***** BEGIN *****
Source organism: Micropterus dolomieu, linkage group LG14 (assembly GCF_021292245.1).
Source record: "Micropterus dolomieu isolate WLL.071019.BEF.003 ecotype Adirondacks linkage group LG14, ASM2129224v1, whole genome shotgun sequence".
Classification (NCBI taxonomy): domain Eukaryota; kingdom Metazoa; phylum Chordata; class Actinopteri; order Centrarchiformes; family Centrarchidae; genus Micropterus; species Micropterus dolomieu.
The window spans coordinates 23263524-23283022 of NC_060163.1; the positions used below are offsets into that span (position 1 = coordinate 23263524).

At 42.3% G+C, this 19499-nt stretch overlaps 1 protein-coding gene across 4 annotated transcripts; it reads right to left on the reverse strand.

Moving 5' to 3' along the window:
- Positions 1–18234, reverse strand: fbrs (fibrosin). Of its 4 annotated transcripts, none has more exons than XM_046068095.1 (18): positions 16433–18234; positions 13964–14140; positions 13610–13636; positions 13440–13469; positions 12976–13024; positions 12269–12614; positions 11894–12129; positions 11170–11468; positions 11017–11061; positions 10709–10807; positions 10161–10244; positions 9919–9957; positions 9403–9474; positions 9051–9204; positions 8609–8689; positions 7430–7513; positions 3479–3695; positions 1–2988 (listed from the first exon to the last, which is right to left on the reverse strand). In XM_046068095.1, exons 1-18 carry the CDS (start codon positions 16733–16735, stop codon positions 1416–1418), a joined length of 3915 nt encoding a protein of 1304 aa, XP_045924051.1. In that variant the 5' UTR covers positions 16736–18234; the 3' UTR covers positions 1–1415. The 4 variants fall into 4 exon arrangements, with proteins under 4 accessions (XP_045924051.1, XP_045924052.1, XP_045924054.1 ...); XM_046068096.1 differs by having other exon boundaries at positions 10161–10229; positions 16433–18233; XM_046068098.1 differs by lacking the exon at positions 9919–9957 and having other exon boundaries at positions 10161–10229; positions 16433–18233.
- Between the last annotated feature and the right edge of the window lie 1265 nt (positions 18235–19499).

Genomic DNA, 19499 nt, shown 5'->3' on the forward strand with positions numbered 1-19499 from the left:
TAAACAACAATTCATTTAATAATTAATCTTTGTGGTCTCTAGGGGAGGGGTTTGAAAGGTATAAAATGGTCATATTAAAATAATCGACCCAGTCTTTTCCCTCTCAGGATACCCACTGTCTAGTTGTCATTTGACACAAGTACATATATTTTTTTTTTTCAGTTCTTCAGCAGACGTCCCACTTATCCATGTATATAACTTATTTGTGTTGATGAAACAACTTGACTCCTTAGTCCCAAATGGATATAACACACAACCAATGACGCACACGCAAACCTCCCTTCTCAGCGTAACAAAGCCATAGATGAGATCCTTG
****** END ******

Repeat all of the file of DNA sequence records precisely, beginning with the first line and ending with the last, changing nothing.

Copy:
Source organism: Micropterus dolomieu, linkage group LG14 (assembly GCF_021292245.1).
Source record: "Micropterus dolomieu isolate WLL.071019.BEF.003 ecotype Adirondacks linkage group LG14, ASM2129224v1, whole genome shotgun sequence".
Classification (NCBI taxonomy): domain Eukaryota; kingdom Metazoa; phylum Chordata; class Actinopteri; order Centrarchiformes; family Centrarchidae; genus Micropterus; species Micropterus dolomieu.
The window spans coordinates 23263524-23283022 of NC_060163.1; the positions used below are offsets into that span (position 1 = coordinate 23263524).

At 42.3% G+C, this 19499-nt stretch overlaps 1 protein-coding gene across 4 annotated transcripts; it reads right to left on the reverse strand.

Moving 5' to 3' along the window:
- Positions 1–18234, reverse strand: fbrs (fibrosin). Of its 4 annotated transcripts, none has more exons than XM_046068095.1 (18): positions 16433–18234; positions 13964–14140; positions 13610–13636; positions 13440–13469; positions 12976–13024; positions 12269–12614; positions 11894–12129; positions 11170–11468; positions 11017–11061; positions 10709–10807; positions 10161–10244; positions 9919–9957; positions 9403–9474; positions 9051–9204; positions 8609–8689; positions 7430–7513; positions 3479–3695; positions 1–2988 (listed from the first exon to the last, which is right to left on the reverse strand). In XM_046068095.1, exons 1-18 carry the CDS (start codon positions 16733–16735, stop codon positions 1416–1418), a joined length of 3915 nt encoding a protein of 1304 aa, XP_045924051.1. In that variant the 5' UTR covers positions 16736–18234; the 3' UTR covers positions 1–1415. The 4 variants fall into 4 exon arrangements, with proteins under 4 accessions (XP_045924051.1, XP_045924052.1, XP_045924054.1 ...); XM_046068096.1 differs by having other exon boundaries at positions 10161–10229; positions 16433–18233; XM_046068098.1 differs by lacking the exon at positions 9919–9957 and having other exon boundaries at positions 10161–10229; positions 16433–18233.
- Between the last annotated feature and the right edge of the window lie 1265 nt (positions 18235–19499).

Genomic DNA, 19499 nt, shown 5'->3' on the forward strand with positions numbered 1-19499 from the left:
TAAACAACAATTCATTTAATAATTAATCTTTGTGGTCTCTAGGGGAGGGGTTTGAAAGGTATAAAATGGTCATATTAAAATAATCGACCCAGTCTTTTCCCTCTCAGGATACCCACTGTCTAGTTGTCATTTGACACAAGTACATATATTTTTTTTTTTCAGTTCTTCAGCAGACGTCCCACTTATCCATGTATATAACTTATTTGTGTTGATGAAACAACTTGACTCCTTAGTCCCAAATGGATATAACACACAACCAATGACGCACACGCAAACCTCCCTTCTCAGCGTAACAAAGCCATAGATGAGATCCTTG